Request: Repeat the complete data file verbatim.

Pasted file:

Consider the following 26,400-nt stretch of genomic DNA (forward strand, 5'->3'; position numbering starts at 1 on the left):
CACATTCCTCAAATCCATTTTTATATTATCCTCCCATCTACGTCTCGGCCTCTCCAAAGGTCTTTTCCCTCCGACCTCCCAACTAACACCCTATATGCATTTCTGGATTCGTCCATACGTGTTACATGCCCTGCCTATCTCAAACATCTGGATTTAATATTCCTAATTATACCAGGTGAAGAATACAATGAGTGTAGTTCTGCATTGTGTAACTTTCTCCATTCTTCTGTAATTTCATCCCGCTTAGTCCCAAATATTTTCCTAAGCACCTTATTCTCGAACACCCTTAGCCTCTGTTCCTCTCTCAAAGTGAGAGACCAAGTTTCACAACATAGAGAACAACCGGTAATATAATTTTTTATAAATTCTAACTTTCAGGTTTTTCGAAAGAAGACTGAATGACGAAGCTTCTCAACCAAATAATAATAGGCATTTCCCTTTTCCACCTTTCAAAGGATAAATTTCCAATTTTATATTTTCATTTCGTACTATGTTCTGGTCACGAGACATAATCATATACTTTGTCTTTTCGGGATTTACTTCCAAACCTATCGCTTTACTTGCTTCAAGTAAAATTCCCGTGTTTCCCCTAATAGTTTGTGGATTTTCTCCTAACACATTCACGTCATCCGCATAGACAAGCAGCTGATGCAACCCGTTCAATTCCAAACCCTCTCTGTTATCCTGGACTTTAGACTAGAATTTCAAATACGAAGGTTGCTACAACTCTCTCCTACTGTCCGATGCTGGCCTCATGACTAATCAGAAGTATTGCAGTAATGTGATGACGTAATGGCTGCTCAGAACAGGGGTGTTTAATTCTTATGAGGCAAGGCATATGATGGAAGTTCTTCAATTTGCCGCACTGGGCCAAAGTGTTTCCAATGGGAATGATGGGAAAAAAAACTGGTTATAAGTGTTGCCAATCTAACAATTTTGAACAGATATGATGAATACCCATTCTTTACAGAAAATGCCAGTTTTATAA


Consider the following 26,400-nt stretch of genomic DNA (forward strand, 5'->3'; position numbering starts at 1 on the left):
CACATTCCTCAAATCCATTTTTATATTATCCTCCCATCTACGTCTCGGCCTCTCCAAAGGTCTTTTCCCTCCGACCTCCCAACTAACACCCTATATGCATTTCTGGATTCGTCCATACGTGTTACATGCCCTGCCTATCTCAAACATCTGGATTTAATATTCCTAATTATACCAGGTGAAGAATACAATGAGTGTAGTTCTGCATTGTGTAACTTTCTCCATTCTTCTGTAATTTCATCCCGCTTAGTCCCAAATATTTTCCTAAGCACCTTATTCTCGAACACCCTTAGCCTCTGTTCCTCTCTCAAAGTGAGAGACCAAGTTTCACAACATAGAGAACAACCGGTAATATAATTTTTTATAAATTCTAACTTTCAGGTTTTTCGAAAGAAGACTGAATGACGAAGCTTCTCAACCAAATAATAATAGGCATTTCCCTTTTCCACCTTTCAAAGGATAAATTTCCAATTTTATATTTTCATTTCGTACTATGTTCTGGTCACGAGACATAATCATATACTTTGTCTTTTCGGGATTTACTTCCAAACCTATCGCTTTACTTGCTTCAAGTAAAATTCCCGTGTTTCCCCTAATAGTTTGTGGATTTTCTCCTAACACATTCACGTCATCCGCATAGACAAGCAGCTGATGCAACCCGTTCAATTCCAAACCCTCTCTGTTATCCTGGACTTTAGACTAGAATTTCAAATACGAAGGTTGCTACAACTCTCTCCTACTGTCCGATGCTGGCCTCATGACTAATCAGAAGTATTGCAGTAATGTGATGACGTAATGGCTGCTCAGAACAGGGGTGTTTAATTCTTATGAGGCAAGGCATATGATGGAAGTTCTTCAATTTGCCGCACTGGGCCAAAGTGTTTCCAATGGGAATGATGGGAAAAAAAACTGGTTATAAGTGTTGCCAATCTAACAATTTTGAACAGATATGATGAATACCCATTCTTTACAGAAAATGCCAGTTTTATAA